Pound extends losses as Carney less hawkish than some feared

The Bank of England's Governor Mark Carney said on Monday that Brexit is likely to hamper growth in Britain as it may end up pushing up inflation, and the country will have to take some time to adjust to life outside of Europe.

This is despite the suggestion of higher interest rate hikes that gave the sterling a boost last week.

According to CEBR's updated view of the United Kingdom economy in 2018, gains in manufacturing and a solid labor market will encourage investment and consumer spending as the monetary authorities prepare to step in to fix the faltering economy. The report explains that interest rates are rising for the first time in roughly a decade, and will allow the United Kingdom to curb inflation and encourage consumption and fixed-investment.

Figures released last week by the Office for National Statistics (ONS) showed Britain's unemployment rate hit a new low in the quarter to July 2017, while wages increased less than expected as they continue to lag behind inflation.

The BoE expects price growth to remain above its 2% goal in the coming years and said on Thursday it may soon need to lift its benchmark rate from a record-low 0.25%.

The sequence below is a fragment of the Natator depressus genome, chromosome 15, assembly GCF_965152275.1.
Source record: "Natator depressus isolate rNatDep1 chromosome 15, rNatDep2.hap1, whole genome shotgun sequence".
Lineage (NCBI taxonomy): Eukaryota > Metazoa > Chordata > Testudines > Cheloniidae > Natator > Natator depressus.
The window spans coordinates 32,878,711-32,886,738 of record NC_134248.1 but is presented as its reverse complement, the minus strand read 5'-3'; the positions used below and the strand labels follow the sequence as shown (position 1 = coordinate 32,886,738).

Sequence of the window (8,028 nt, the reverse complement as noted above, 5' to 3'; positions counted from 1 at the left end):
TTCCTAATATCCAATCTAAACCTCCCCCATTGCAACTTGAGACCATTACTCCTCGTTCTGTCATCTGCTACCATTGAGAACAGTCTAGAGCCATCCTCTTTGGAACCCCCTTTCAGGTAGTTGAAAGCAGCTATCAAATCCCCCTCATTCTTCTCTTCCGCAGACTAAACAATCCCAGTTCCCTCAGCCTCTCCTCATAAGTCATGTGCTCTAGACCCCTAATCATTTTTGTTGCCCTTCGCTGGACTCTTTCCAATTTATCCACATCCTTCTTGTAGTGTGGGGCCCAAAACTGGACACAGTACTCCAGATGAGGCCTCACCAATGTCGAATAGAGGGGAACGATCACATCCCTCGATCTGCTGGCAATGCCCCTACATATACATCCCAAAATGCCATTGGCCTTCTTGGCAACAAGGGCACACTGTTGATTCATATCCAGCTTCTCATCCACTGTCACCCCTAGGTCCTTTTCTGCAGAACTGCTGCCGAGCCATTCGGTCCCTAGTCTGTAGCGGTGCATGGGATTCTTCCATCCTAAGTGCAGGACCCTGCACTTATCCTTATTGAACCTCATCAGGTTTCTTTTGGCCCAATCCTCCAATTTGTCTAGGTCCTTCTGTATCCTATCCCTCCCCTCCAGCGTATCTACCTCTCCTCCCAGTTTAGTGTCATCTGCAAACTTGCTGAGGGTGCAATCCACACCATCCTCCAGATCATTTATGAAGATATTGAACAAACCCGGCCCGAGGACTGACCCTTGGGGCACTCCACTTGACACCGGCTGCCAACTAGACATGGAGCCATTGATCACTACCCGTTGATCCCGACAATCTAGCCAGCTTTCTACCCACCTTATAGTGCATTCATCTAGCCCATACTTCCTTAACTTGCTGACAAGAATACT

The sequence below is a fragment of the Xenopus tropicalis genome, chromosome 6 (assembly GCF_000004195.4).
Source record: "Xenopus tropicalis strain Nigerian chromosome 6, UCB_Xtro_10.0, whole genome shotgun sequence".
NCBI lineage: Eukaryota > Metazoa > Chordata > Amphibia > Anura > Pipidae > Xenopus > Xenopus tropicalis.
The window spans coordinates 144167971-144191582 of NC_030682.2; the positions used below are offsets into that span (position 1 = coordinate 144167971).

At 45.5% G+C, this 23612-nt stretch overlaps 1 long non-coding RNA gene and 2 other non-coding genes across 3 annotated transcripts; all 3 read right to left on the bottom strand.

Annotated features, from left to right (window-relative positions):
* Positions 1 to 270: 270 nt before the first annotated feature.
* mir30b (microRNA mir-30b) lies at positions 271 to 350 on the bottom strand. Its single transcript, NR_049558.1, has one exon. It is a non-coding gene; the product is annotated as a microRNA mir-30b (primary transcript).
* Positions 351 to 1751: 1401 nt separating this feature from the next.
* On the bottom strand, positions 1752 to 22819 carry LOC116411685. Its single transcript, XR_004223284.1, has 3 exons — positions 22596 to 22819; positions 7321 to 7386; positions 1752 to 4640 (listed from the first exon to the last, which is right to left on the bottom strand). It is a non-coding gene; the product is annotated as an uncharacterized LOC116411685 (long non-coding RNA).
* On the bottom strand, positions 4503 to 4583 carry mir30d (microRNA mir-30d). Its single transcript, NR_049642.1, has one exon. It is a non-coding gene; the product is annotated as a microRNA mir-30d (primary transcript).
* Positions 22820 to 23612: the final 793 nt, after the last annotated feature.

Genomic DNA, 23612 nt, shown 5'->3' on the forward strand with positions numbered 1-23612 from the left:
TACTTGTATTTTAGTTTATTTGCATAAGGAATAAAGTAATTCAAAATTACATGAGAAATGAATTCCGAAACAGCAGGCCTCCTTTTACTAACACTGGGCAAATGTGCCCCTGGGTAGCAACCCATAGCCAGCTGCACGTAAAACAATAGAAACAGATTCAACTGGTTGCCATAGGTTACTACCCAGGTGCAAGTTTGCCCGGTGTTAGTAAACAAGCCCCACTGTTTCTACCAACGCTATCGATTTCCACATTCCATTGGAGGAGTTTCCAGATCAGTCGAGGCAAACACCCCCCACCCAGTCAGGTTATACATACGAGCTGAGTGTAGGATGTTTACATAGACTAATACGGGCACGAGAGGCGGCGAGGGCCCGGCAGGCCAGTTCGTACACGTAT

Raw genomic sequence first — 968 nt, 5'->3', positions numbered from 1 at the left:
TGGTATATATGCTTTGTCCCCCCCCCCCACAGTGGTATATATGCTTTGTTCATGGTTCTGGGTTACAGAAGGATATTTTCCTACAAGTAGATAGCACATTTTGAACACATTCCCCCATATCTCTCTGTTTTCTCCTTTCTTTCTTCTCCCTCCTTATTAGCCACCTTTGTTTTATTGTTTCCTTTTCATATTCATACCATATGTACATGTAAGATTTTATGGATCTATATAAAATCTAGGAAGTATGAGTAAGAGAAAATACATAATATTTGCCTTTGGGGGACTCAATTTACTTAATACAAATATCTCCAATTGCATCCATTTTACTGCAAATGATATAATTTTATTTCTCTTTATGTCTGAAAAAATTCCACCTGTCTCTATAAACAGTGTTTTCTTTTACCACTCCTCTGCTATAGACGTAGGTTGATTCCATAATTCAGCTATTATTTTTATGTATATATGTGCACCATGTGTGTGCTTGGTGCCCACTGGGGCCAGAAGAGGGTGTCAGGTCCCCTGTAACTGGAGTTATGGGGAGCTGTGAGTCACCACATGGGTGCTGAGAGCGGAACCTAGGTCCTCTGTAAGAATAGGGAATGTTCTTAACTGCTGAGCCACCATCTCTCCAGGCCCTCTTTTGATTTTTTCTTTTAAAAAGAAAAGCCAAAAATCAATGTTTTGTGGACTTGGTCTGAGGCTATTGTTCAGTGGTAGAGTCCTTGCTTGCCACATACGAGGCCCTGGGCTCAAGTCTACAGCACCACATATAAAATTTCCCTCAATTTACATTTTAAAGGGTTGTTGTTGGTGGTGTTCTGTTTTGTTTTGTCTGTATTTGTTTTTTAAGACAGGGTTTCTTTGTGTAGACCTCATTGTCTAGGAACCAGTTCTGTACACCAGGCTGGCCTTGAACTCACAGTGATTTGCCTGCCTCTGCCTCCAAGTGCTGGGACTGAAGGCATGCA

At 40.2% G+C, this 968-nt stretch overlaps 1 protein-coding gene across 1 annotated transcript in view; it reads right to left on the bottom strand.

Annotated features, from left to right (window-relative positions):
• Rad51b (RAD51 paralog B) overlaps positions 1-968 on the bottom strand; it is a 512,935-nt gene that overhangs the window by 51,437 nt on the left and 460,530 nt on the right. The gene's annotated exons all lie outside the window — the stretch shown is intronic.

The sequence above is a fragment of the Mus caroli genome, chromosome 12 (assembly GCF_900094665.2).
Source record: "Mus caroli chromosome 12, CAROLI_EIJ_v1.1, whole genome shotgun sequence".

Mr Carney's comments come in light of the market now pricing in a near 100 per cent chance of United Kingdom interest rates moving upwards within 12 months.

That prompted a half-cent jump in the pound, to $1.3535 from around $1.3485 before the article was published.

He added: "Any prospective increases in Bank Rate would be expected to be at a gradual pace and to a limited extent, and to be consistent with monetary policy continuing to provide substantial support to the economy". Economic growth slowed in the first half of the year and inflation has accelerated to nearly 3%.

" There remain considerable risks to the United Kingdom outlook", including the response of households, businesses and financial markets to the UK's withdrawal from the EU.

Although households initially ignored Brexit-related uncertainties in the wake of the vote to leave the European Union, the consequences of the slide in sterling was now resulting in higher prices and a squeeze on pockets, Mr.

"The balance of these effects has lead overall United Kingdom growth to slow in the first half of 2017, even as growth in the rest of the G-7 was picking up, and United Kingdom growth looks set to remain weaker than the G-7 average until mid-2018", Carney said.

"These latest comments also follow remarks MPC member Gertjan Vlieghe made last Friday".

  • Eleanor Harrison